Passion and chaos as vote on Kavanaugh nears
“This is what democracy looks like!” protesters shouted outside the Supreme Court, voicing their opposition to Brett Kavanaugh’s nomination to the high court but somehow speaking for everyone on every side on a day of passion, chaos and consequence.
Democracy yesterday looked like — Senators scurrying AWAY from the camera —, not their natural state.
Sexual assault victims pouring out their stories in the halls of the Capitol and from the steps of the high court across the street.
“Confirm Brett!” cries from members of Women for Kavanaugh outside the office of Senator Jeff Flake, one of three Republicans and perhaps one wavering Democrat who will determine whether the judge accused of sexual misconduct will become a justice.
“We believe Christine Ford” banners, unfurled at a Senate office building where police began arresting hundreds of protesters staging a sit-in. Capitol Police eventually arrested more than 300 people, including comedian and actress Amy Schumer.
Partisan characterisations of the FBI report on the accusations against Kavanaugh, so at odds that the casual observer could not hope to divine the truth from listening to them.
“Whitewash”, steamed Democratic senator Richard Blumenthal of Connecticut. “A check-the-box scam.”
However, Maine’s Republican Senator Susan Collins, a crucial unknown vote, said: “It appears to be a very thorough investigation.”
A round of Senate voting is expected today, with the final vote likely overnight. It had been a smooth process by Washington’s bumpy standards until Christine Blasey Ford, then other women, came forward with their accusations, setting up an epic hearing last week centred on Ford’s pained recounting of her allegation and Kavanaugh’s blistering denials.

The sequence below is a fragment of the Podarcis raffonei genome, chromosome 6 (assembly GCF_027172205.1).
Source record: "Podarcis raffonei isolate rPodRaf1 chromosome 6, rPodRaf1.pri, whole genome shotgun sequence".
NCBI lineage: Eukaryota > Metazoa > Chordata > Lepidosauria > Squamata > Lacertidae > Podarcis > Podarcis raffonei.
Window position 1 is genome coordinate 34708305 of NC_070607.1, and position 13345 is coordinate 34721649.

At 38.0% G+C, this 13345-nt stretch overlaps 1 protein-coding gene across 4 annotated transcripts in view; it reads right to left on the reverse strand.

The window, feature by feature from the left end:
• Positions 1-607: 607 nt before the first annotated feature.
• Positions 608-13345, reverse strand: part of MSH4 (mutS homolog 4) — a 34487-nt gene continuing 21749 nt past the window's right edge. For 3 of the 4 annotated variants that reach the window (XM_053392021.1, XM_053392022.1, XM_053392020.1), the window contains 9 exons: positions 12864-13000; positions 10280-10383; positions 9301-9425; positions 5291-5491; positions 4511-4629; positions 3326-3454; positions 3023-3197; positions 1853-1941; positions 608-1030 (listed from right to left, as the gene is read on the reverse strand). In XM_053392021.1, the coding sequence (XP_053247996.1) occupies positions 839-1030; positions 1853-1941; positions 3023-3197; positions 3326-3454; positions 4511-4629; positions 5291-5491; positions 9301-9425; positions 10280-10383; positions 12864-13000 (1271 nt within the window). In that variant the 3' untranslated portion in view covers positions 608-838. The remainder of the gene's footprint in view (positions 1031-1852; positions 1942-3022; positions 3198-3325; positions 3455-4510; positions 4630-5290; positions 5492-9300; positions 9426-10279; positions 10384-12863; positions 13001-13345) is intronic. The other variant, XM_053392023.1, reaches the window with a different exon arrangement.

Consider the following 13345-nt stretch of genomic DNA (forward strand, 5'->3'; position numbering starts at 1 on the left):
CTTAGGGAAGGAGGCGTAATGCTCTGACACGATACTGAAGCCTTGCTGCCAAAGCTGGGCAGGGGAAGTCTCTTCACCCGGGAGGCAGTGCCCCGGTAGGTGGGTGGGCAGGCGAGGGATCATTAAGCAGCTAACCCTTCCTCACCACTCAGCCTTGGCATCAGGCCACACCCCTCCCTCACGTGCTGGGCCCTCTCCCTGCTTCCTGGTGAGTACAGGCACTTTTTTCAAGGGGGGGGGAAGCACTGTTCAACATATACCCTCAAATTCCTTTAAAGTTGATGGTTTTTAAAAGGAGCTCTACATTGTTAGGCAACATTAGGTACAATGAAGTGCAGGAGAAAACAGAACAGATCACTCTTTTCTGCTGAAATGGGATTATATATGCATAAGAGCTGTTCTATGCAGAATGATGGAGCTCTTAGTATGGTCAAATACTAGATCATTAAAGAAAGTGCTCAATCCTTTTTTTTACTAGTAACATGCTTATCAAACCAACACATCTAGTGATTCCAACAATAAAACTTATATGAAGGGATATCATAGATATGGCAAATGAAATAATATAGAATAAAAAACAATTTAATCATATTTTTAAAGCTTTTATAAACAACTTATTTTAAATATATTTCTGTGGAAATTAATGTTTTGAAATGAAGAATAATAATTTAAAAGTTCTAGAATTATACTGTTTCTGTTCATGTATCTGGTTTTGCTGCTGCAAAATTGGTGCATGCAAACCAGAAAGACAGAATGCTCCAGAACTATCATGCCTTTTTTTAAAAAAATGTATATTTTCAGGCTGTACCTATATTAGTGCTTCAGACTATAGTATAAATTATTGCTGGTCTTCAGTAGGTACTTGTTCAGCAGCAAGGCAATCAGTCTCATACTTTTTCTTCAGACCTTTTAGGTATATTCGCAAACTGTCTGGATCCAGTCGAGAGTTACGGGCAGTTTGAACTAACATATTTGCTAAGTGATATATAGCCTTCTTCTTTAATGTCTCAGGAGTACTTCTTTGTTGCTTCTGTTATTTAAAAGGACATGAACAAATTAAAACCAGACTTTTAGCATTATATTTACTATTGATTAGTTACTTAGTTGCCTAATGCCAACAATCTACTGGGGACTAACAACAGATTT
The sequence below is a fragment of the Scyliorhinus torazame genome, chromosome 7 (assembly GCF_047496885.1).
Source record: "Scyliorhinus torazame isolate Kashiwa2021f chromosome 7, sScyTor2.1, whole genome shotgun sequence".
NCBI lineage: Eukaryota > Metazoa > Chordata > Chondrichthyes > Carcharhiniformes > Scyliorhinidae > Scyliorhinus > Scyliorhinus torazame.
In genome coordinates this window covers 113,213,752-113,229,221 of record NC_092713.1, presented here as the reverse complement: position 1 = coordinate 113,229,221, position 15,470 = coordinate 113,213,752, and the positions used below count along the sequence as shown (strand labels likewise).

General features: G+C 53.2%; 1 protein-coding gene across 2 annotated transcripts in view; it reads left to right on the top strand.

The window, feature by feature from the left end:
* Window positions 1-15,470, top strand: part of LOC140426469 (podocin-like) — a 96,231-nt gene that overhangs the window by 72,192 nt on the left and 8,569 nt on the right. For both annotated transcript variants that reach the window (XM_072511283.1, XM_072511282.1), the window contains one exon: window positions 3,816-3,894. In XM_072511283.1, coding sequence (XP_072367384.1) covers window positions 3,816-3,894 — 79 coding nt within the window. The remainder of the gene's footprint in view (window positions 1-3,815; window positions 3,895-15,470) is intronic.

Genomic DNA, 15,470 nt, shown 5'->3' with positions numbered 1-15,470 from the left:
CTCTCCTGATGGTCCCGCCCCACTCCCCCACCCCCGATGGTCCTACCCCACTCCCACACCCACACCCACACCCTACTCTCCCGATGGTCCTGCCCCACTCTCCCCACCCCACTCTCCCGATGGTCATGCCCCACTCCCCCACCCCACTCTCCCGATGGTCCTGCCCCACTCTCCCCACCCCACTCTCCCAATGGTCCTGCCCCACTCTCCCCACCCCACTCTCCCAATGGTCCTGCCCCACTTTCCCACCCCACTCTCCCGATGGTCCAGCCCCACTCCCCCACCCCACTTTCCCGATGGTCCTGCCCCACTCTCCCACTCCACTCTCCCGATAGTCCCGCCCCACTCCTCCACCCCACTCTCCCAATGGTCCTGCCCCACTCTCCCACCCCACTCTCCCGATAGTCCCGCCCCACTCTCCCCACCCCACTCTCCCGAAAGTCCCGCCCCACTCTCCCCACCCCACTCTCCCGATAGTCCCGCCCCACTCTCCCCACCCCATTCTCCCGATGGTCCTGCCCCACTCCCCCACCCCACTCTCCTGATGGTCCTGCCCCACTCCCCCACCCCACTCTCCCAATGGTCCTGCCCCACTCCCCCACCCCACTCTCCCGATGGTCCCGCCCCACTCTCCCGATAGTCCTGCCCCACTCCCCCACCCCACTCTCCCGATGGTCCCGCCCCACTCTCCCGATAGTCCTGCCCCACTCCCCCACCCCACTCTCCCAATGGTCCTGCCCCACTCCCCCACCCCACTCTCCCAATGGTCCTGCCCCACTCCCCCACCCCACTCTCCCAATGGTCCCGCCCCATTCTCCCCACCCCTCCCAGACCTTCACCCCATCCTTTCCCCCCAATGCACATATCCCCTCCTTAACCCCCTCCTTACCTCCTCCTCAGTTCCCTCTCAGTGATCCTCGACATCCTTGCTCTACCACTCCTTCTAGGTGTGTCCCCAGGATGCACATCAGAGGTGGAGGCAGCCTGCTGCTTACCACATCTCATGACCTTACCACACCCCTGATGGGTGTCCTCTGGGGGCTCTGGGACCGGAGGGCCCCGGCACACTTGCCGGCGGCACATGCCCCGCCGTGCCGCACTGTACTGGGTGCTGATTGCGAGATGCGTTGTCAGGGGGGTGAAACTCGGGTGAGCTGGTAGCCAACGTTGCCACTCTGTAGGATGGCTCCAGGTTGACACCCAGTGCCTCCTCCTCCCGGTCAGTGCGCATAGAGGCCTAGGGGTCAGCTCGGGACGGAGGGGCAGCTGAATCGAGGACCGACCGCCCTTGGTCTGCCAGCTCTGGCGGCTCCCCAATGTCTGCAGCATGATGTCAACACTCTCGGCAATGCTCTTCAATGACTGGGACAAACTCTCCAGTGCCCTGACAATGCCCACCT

The pitched struggle over Kavanaugh reflects the stakes. At 53, he is likely to serve on the court for decades if confirmed. In the short term, he could provide the fifth vote for a conservative majority on the nine-member court.
Late in the day, with Collins praising the reach of the FBI investigation and Flake indicating he had seen nothing incriminating in the results, the pro-Kavanaugh forces appeared closer to the prize. But anger and frustration knew no party on the eve of voting.
“This is almost rock bottom,” said Senator Chuck Grassley of Iowa, the Republican who presided over last week’s hearing as chairman of the Judiciary Committee.
It was a day when you could not tell who was winning by watching them.